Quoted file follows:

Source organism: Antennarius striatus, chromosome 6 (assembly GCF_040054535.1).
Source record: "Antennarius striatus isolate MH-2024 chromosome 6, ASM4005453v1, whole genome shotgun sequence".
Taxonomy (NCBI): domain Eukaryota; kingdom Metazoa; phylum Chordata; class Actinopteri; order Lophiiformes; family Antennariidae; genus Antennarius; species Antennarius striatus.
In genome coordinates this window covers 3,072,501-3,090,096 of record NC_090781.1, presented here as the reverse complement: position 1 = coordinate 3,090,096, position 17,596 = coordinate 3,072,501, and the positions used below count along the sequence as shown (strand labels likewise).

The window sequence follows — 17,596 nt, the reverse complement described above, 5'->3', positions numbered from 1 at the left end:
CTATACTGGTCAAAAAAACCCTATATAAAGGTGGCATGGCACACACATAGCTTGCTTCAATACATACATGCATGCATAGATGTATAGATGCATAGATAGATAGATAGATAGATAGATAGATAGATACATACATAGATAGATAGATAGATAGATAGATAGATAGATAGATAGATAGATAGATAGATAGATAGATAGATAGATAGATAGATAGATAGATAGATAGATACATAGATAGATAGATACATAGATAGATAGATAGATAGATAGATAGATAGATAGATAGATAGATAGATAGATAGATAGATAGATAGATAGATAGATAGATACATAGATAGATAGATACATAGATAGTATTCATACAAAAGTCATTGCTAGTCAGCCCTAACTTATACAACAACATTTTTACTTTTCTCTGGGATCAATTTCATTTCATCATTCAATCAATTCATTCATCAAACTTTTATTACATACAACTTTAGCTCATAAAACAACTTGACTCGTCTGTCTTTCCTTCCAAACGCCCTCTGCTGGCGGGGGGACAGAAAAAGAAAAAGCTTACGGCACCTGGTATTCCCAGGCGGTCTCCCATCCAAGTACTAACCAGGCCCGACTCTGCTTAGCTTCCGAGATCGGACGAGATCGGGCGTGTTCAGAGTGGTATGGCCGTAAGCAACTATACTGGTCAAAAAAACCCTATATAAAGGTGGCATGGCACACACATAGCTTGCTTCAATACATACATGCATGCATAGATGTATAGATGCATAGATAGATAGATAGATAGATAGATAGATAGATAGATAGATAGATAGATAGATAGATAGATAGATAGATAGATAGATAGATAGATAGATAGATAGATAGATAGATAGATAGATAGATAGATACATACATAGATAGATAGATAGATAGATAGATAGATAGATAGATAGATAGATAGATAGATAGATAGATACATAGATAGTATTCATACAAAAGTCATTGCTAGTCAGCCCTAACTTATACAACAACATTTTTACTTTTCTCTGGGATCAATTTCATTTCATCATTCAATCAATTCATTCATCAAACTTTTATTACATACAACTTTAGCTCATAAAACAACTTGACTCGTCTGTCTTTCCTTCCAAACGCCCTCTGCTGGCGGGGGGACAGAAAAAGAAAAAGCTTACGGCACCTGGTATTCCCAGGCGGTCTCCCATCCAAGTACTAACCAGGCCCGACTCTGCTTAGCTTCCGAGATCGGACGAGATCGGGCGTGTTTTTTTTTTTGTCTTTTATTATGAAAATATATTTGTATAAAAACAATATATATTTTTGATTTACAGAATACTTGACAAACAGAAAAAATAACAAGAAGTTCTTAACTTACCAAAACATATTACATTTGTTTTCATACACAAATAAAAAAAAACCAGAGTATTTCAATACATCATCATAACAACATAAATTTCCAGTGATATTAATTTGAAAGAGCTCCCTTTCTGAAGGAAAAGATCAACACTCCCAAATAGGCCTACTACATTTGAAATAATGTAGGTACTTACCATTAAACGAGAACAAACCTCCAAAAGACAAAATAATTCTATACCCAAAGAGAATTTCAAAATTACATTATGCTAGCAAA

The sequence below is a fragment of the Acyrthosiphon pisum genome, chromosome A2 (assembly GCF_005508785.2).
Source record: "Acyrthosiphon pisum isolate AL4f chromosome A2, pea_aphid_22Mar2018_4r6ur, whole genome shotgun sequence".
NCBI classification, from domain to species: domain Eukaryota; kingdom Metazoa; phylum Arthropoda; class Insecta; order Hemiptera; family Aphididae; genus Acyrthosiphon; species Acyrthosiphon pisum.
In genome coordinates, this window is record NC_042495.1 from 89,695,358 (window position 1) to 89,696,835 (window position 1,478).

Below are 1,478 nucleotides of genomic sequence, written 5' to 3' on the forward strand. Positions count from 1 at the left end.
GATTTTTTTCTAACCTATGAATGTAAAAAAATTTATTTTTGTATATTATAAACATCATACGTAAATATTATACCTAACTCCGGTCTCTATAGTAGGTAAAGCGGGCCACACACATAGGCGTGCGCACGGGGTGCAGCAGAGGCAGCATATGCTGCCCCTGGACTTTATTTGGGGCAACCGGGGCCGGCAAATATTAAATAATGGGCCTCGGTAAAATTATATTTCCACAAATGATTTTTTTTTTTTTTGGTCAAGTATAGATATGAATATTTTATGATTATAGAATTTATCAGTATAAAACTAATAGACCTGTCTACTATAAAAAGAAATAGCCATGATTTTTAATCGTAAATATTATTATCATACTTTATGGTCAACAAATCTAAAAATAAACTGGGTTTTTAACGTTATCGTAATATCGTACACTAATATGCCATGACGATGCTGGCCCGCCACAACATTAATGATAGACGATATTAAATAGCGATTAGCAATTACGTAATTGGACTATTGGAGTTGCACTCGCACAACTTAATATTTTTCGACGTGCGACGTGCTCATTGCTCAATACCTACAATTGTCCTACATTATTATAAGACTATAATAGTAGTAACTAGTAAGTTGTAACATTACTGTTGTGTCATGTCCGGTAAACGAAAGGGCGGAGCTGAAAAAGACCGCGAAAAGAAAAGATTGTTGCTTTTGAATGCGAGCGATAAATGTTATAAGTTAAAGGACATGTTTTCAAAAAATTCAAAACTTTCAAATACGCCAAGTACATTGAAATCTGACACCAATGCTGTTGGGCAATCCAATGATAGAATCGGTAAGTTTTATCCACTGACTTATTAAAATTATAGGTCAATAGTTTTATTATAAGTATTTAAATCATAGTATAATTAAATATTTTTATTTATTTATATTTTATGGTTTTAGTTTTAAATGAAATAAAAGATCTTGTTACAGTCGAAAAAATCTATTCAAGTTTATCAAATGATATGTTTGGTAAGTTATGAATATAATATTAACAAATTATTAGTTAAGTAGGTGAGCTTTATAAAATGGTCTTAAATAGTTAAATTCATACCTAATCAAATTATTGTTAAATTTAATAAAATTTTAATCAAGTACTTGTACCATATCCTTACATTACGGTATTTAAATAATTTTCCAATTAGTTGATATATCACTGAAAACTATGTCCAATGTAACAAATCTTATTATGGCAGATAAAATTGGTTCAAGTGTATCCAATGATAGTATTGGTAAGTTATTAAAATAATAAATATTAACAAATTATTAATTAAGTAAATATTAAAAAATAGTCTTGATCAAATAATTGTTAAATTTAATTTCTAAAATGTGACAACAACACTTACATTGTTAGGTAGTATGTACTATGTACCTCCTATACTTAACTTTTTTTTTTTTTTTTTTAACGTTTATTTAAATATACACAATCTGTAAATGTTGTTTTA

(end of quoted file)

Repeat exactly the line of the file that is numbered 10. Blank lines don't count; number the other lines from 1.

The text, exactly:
In genome coordinates, this window is record NC_042495.1 from 89,695,358 (window position 1) to 89,696,835 (window position 1,478).